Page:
After NATO frustration, West offers Ukraine security commitments

AFP , Wednesday 12 Jul 2023

Western powers will propose long-term security commitments for Ukraine on Wednesday after NATO dashed President Volodymyr Zelensky's hopes of a clear timeline for joining the alliance. Zelensky will hold symbolic talks with NATO's 31 leaders at their summit in the Lithuanian capital Vilnius, a day after blasting them for not moving faster to bring Ukraine into the fold.

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(LtoR) French President Emmanuel Macron, Germany s Chancellor Olaf Scholz and Greece s Prime Minister Kyriakos Mitsotakis wait before the start of a meeting with NATO s Indo-Pacific partners during the NATO summit, in Vilnius on July 12, 2023. AFP

 

In a bid to reassure the Ukrainian leader, the G7 group of nations are expected to issue a declaration on how they will help Kyiv defeat Russia and deter any new aggression in the coming years.

"As Ukraine makes strategic progress in their counteroffensive ... we are stepping up our formal arrangements to protect Ukraine for the long term," British Prime Minister Rishi Sunak said in a statement.

"We can never see a repeat of what has happened in Ukraine and this declaration reaffirms our commitment to ensure it is never left vulnerable to the kind of brutality Russia has inflicted on it again."

The announcement will provide a framework under which individual nations will later agree bilateral deals with Kyiv detailing the weapons they will give.

US President Joe Biden has previously mooted a model for Ukraine similar to one under which Washington has committed to giving Israel $3.8 billion in military aid per year over a decade.

Russia launched drone strikes on Kyiv for the second night in a row, the head of the city's military administration said early Wednesday.

All of the Iran-made Shahed explosive drones launched at Kyiv were were "detected and destroyed," Sergiy Popko said on Telegram, adding "there was no information about victims or destruction as of now."

- 'Absurd' -

Western backers have already sent weapons worth tens of billions to Ukraine to help it fight back against Russia's invasion.

Germany on Tuesday said it would provide more tanks, Patriot missile defences and armour vehicles worth another 700 million euros ($772 million).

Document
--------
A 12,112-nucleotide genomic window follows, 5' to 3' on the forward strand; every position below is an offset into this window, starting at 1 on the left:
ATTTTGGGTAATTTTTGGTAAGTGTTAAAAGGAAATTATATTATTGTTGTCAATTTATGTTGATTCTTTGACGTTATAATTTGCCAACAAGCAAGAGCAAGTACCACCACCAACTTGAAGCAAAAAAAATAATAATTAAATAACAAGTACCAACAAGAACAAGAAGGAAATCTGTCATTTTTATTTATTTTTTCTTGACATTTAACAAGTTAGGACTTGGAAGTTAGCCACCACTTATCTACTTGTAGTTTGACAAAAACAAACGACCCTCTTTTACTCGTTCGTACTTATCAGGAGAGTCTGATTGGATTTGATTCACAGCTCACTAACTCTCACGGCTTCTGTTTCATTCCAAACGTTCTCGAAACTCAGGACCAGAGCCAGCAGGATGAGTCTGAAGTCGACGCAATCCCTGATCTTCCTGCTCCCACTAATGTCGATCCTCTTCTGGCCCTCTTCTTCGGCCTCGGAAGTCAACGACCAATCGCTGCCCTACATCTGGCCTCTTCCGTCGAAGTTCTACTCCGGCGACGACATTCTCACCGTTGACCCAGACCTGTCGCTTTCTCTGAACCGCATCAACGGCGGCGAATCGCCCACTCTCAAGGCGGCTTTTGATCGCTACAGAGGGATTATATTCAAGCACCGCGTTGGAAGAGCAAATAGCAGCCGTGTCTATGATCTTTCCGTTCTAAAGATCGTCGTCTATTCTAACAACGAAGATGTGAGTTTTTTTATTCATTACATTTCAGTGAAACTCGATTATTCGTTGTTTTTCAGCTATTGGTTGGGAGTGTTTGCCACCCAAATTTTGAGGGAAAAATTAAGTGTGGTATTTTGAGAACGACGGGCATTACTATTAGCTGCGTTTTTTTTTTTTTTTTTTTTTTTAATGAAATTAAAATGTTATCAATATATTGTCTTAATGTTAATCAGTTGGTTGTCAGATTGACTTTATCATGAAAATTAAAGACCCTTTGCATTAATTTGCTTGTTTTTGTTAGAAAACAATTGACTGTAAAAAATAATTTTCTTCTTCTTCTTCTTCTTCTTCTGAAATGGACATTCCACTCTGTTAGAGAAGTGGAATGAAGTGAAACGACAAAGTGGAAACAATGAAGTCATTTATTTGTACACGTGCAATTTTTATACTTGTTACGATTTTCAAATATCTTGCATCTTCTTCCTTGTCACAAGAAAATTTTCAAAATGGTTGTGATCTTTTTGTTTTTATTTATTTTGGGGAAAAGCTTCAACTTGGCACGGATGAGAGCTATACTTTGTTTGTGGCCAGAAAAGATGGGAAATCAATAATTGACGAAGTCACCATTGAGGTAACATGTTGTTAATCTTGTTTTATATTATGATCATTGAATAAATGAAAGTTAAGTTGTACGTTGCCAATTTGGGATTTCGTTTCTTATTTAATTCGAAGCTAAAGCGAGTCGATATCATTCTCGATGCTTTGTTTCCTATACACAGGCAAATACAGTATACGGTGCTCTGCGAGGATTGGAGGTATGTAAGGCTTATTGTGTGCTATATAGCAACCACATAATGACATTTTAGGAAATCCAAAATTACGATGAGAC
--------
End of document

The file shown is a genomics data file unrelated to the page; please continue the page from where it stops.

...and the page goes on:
France said it was sending long-range missiles and a coalition of 11 nations announced they will start training Ukrainian pilots on F-16 jets from next month.

But the pledges, while desperately needed by Ukraine's troops, fall short of Zelensky's aspirations of putting Kyiv under NATO's collective defence umbrella.

NATO leaders vowed after the first day of their summit that "Ukraine's future is in NATO" and shortened the eventual process Kyiv would have to go through to enter the alliance.

"We will be in a position to extend an invitation to Ukraine to join the alliance when allies agree and conditions are met," a statement said.

But that didn't go much beyond a 2008 vow on future membership, and reflects the concerns of dominant power the United States about being dragged into a potentially nuclear conflict with Russia.

Zelensky had earlier fired a broadside saying that failure to issue Ukraine a timeframe for joining was "absurd". "Uncertainty is weakness," he thundered.

As part of their attempt to convince Zelensky that Kyiv is moving closer to the alliance, NATO organised an inaugural meeting of a Ukraine-NATO council with him in Vilnius.

That gives him more of a seat around the table to set the agenda in talks with the alliance, but is still far from being in the club.

On the sidelines of the sit-down, Zelensky will hold meetings with key allies, including Biden, to press for more support.

Biden will later also give a keynote speech at Vilnius university laying out Washington's commitment to defending every inch of NATO territory.

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